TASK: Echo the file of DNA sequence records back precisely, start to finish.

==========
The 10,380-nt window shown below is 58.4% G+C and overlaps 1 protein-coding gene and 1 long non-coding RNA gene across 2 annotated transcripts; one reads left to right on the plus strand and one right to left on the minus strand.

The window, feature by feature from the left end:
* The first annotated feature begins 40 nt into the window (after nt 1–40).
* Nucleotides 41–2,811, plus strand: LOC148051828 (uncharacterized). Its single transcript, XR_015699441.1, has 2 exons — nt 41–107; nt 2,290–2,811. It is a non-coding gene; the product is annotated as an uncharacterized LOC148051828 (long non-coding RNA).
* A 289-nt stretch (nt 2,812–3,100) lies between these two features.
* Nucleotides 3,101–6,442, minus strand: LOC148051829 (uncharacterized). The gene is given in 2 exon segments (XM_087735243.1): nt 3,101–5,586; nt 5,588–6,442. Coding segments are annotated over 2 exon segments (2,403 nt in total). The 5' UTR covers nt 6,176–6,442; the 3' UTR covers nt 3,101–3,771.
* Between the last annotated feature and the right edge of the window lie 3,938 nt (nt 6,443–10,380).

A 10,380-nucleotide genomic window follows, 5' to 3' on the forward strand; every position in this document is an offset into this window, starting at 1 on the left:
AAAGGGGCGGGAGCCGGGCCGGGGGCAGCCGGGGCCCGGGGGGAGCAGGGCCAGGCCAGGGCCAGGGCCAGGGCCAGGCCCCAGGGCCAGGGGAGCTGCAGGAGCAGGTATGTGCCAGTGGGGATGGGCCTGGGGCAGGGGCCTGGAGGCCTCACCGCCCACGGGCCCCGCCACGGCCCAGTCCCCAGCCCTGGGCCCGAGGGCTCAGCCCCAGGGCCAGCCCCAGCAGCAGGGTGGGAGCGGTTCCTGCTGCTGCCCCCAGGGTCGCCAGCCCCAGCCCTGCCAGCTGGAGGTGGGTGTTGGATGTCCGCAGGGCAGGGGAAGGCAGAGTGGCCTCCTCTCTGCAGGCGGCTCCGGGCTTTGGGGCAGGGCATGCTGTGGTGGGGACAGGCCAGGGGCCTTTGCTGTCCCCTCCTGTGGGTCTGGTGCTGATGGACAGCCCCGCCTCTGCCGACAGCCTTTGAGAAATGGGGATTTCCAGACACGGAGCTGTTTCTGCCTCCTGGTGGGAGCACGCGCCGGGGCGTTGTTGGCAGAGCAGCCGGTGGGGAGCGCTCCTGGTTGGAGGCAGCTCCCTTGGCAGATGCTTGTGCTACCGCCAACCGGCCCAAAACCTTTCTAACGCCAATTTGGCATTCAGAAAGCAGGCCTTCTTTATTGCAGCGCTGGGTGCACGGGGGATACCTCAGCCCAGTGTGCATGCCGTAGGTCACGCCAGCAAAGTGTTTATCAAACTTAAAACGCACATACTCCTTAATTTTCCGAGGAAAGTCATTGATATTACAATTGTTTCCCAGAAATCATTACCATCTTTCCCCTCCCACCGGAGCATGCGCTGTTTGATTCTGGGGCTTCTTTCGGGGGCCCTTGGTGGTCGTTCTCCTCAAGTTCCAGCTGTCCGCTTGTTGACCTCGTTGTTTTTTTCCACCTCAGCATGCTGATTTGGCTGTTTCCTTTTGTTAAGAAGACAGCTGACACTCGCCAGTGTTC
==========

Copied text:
The 10,380-nt window shown below is 58.4% G+C and overlaps 1 protein-coding gene and 1 long non-coding RNA gene across 2 annotated transcripts; one reads left to right on the plus strand and one right to left on the minus strand.

The window, feature by feature from the left end:
* The first annotated feature begins 40 nt into the window (after nt 1–40).
* Nucleotides 41–2,811, plus strand: LOC148051828 (uncharacterized). Its single transcript, XR_015699441.1, has 2 exons — nt 41–107; nt 2,290–2,811. It is a non-coding gene; the product is annotated as an uncharacterized LOC148051828 (long non-coding RNA).
* A 289-nt stretch (nt 2,812–3,100) lies between these two features.
* Nucleotides 3,101–6,442, minus strand: LOC148051829 (uncharacterized). The gene is given in 2 exon segments (XM_087735243.1): nt 3,101–5,586; nt 5,588–6,442. Coding segments are annotated over 2 exon segments (2,403 nt in total). The 5' UTR covers nt 6,176–6,442; the 3' UTR covers nt 3,101–3,771.
* Between the last annotated feature and the right edge of the window lie 3,938 nt (nt 6,443–10,380).

A 10,380-nucleotide genomic window follows, 5' to 3' on the forward strand; every position in this document is an offset into this window, starting at 1 on the left:
AAAGGGGCGGGAGCCGGGCCGGGGGCAGCCGGGGCCCGGGGGGAGCAGGGCCAGGCCAGGGCCAGGGCCAGGGCCAGGCCCCAGGGCCAGGGGAGCTGCAGGAGCAGGTATGTGCCAGTGGGGATGGGCCTGGGGCAGGGGCCTGGAGGCCTCACCGCCCACGGGCCCCGCCACGGCCCAGTCCCCAGCCCTGGGCCCGAGGGCTCAGCCCCAGGGCCAGCCCCAGCAGCAGGGTGGGAGCGGTTCCTGCTGCTGCCCCCAGGGTCGCCAGCCCCAGCCCTGCCAGCTGGAGGTGGGTGTTGGATGTCCGCAGGGCAGGGGAAGGCAGAGTGGCCTCCTCTCTGCAGGCGGCTCCGGGCTTTGGGGCAGGGCATGCTGTGGTGGGGACAGGCCAGGGGCCTTTGCTGTCCCCTCCTGTGGGTCTGGTGCTGATGGACAGCCCCGCCTCTGCCGACAGCCTTTGAGAAATGGGGATTTCCAGACACGGAGCTGTTTCTGCCTCCTGGTGGGAGCACGCGCCGGGGCGTTGTTGGCAGAGCAGCCGGTGGGGAGCGCTCCTGGTTGGAGGCAGCTCCCTTGGCAGATGCTTGTGCTACCGCCAACCGGCCCAAAACCTTTCTAACGCCAATTTGGCATTCAGAAAGCAGGCCTTCTTTATTGCAGCGCTGGGTGCACGGGGGATACCTCAGCCCAGTGTGCATGCCGTAGGTCACGCCAGCAAAGTGTTTATCAAACTTAAAACGCACATACTCCTTAATTTTCCGAGGAAAGTCATTGATATTACAATTGTTTCCCAGAAATCATTACCATCTTTCCCCTCCCACCGGAGCATGCGCTGTTTGATTCTGGGGCTTCTTTCGGGGGCCCTTGGTGGTCGTTCTCCTCAAGTTCCAGCTGTCCGCTTGTTGACCTCGTTGTTTTTTTCCACCTCAGCATGCTGATTTGGCTGTTTCCTTTTGTTAAGAAGACAGCTGACACTCGCCAGTGTTC